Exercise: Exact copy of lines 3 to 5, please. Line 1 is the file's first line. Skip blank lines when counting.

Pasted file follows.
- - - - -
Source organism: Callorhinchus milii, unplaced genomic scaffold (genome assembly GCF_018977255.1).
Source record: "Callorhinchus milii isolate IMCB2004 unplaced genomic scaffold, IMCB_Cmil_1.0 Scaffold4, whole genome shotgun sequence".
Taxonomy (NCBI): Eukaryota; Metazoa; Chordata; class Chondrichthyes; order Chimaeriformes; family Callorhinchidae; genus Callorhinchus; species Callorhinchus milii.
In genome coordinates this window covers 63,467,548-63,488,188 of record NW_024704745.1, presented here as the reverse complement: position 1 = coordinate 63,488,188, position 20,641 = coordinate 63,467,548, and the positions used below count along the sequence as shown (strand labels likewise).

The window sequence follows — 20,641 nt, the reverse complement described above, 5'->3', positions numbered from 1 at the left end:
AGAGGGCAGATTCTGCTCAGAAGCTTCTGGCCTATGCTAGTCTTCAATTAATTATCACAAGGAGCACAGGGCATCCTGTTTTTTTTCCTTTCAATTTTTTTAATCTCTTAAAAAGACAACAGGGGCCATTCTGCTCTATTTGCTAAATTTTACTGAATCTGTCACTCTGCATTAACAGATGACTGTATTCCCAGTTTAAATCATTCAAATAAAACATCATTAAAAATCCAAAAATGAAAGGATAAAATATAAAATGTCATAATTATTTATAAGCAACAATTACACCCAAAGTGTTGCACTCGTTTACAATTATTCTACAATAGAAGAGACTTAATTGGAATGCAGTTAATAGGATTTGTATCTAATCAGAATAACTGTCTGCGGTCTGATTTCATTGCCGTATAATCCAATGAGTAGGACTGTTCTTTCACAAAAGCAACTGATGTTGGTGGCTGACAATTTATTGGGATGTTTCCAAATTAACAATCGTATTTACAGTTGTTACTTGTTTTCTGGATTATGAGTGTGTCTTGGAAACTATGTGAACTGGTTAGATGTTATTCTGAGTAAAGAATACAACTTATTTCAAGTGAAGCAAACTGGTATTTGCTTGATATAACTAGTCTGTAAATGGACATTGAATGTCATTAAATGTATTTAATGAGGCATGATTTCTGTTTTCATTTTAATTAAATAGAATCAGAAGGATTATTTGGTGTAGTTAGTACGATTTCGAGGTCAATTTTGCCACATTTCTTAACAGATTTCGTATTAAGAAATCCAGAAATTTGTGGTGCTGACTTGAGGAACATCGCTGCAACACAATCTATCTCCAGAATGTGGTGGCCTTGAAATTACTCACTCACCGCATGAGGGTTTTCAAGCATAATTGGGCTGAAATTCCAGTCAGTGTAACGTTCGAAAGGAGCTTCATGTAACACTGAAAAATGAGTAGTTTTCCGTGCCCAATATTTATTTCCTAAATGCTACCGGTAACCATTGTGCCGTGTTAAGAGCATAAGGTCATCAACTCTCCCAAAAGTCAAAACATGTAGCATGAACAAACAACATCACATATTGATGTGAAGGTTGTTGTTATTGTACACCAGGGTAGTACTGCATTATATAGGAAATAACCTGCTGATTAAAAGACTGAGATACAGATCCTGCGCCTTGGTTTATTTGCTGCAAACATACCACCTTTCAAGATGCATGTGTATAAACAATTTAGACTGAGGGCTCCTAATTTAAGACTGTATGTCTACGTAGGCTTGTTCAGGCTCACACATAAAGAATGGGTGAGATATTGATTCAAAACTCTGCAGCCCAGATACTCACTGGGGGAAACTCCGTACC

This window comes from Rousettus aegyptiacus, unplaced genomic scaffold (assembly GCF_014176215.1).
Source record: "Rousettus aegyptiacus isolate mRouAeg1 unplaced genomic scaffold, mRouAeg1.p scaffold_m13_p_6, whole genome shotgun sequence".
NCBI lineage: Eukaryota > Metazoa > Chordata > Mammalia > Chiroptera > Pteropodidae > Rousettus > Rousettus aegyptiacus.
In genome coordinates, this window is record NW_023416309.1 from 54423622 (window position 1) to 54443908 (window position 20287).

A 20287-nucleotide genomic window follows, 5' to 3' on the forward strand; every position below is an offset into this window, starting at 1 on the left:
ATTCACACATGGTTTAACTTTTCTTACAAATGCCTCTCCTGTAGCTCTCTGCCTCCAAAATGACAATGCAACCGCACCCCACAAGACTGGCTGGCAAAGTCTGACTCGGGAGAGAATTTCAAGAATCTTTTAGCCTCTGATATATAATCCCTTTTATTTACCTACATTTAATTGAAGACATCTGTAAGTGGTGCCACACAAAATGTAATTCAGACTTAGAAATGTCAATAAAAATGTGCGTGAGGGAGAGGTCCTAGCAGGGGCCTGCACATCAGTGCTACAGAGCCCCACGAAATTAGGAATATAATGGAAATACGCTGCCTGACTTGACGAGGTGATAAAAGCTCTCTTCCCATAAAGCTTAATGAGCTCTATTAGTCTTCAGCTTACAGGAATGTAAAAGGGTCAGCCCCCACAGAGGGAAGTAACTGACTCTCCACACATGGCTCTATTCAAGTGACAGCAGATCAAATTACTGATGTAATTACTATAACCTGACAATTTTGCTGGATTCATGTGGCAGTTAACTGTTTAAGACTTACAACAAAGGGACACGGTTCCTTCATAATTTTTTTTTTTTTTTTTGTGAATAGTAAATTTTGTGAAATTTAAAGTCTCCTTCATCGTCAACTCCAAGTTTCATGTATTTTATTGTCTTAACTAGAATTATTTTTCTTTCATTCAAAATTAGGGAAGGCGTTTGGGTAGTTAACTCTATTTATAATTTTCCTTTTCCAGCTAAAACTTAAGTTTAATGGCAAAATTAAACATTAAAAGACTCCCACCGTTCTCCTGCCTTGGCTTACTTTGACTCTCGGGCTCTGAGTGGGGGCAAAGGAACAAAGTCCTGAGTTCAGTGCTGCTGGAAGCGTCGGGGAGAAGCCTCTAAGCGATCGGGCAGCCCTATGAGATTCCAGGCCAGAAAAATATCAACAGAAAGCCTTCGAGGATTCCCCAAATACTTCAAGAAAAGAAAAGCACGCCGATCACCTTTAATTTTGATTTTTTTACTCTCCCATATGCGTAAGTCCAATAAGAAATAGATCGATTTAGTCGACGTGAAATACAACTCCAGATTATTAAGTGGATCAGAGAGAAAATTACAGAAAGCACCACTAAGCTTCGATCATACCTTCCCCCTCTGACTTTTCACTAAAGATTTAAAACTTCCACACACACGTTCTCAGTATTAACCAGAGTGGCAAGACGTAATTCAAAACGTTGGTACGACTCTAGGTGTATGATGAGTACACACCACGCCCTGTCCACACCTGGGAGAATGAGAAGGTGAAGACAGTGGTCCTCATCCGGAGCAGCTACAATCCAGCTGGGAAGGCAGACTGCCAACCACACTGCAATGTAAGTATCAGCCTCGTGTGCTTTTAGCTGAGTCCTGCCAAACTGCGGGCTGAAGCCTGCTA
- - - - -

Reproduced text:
Taxonomy (NCBI): Eukaryota; Metazoa; Chordata; class Chondrichthyes; order Chimaeriformes; family Callorhinchidae; genus Callorhinchus; species Callorhinchus milii.
In genome coordinates this window covers 63,467,548-63,488,188 of record NW_024704745.1, presented here as the reverse complement: position 1 = coordinate 63,488,188, position 20,641 = coordinate 63,467,548, and the positions used below count along the sequence as shown (strand labels likewise).

The window sequence follows — 20,641 nt, the reverse complement described above, 5'->3', positions numbered from 1 at the left end: